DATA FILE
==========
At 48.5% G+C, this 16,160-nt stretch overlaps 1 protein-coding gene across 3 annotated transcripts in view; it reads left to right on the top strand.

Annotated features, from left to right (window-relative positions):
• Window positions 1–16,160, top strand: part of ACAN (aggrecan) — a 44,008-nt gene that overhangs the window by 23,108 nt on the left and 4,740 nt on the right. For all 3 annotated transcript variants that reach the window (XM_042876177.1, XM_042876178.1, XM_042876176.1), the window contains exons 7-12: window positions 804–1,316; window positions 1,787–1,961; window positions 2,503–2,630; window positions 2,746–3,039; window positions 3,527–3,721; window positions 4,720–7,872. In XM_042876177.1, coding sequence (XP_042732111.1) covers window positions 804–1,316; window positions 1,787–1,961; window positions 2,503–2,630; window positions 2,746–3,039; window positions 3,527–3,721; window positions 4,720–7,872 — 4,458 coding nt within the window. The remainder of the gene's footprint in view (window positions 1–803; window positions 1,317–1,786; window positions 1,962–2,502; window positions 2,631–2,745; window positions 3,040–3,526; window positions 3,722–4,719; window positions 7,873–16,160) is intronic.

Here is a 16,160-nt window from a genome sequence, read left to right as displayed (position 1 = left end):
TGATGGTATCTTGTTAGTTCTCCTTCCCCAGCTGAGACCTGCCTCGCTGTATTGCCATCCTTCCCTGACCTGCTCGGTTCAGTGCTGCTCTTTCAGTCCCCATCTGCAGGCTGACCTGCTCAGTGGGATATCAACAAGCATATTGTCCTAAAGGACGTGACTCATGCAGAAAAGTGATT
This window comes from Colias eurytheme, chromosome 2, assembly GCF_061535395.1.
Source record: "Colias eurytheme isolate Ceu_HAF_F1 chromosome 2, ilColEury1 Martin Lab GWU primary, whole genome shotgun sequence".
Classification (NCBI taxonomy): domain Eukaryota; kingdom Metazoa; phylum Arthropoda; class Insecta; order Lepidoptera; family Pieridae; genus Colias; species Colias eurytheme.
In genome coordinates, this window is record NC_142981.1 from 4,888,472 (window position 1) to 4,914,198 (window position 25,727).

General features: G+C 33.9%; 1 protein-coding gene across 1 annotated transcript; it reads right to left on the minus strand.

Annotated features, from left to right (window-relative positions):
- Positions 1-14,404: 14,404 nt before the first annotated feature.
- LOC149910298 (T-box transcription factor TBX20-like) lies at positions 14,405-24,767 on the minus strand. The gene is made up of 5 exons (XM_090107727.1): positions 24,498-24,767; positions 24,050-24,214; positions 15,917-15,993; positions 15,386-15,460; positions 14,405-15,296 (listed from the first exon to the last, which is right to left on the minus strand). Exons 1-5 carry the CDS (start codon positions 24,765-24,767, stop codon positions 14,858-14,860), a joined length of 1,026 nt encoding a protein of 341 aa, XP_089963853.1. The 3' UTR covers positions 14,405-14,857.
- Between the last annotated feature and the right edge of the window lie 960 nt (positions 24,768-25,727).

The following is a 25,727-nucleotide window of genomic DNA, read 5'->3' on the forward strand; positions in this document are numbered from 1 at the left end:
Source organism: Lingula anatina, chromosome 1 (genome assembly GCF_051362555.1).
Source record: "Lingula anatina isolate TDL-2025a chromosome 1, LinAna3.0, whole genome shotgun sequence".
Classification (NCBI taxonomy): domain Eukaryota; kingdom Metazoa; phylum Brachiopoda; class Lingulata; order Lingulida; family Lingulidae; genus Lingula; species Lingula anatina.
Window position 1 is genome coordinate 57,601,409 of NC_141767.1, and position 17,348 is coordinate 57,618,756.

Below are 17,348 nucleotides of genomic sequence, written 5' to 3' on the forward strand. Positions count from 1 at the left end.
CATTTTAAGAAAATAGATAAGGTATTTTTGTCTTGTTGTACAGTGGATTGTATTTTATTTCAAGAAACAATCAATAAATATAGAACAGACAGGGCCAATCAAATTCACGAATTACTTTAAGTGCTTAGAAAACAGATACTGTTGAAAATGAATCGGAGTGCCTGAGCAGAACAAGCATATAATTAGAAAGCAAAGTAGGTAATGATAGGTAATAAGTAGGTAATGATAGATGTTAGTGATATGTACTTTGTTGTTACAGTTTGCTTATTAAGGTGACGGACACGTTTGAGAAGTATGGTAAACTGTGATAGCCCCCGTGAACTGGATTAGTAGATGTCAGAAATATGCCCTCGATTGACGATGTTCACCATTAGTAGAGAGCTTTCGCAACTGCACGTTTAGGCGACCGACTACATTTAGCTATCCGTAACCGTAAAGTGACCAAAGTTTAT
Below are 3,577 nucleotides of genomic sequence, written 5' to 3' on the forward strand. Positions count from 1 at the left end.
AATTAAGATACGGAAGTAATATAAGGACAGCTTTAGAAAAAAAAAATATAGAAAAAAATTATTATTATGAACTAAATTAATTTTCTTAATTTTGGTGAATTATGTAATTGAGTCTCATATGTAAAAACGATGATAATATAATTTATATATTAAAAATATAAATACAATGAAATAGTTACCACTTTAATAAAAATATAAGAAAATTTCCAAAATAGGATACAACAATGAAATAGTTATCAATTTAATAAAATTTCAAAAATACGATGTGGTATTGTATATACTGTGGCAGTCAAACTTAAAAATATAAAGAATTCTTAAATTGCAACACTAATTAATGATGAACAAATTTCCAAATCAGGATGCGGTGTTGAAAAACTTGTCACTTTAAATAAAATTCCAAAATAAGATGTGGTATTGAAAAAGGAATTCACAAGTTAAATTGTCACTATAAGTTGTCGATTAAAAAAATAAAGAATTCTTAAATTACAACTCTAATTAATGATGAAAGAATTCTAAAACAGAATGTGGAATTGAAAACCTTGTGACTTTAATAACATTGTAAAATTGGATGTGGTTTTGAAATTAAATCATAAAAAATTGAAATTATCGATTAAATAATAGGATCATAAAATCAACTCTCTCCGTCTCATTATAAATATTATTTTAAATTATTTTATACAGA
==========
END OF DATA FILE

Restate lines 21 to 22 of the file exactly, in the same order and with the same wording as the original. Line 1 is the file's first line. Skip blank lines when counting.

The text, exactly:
CATTTTAAGAAAATAGATAAGGTATTTTTGTCTTGTTGTACAGTGGATTGTATTTTATTTCAAGAAACAATCAATAAATATAGAACAGACAGGGCCAATCAAATTCACGAATTACTTTAAGTGCTTAGAAAACAGATACTGTTGAAAATGAATCGGAGTGCCTGAGCAGAACAAGCATATAATTAGAAAGCAAAGTAGGTAATGATAGGTAATAAGTAGGTAATGATAGATGTTAGTGATATGTACTTTGTTGTTACAGTTTGCTTATTAAGGTGACGGACACGTTTGAGAAGTATGGTAAACTGTGATAGCCCCCGTGAACTGGATTAGTAGATGTCAGAAATATGCCCTCGATTGACGATGTTCACCATTAGTAGAGAGCTTTCGCAACTGCACGTTTAGGCGACCGACTACATTTAGCTATCCGTAACCGTAAAGTGACCAAAGTTTAT
Below are 3,577 nucleotides of genomic sequence, written 5' to 3' on the forward strand. Positions count from 1 at the left end.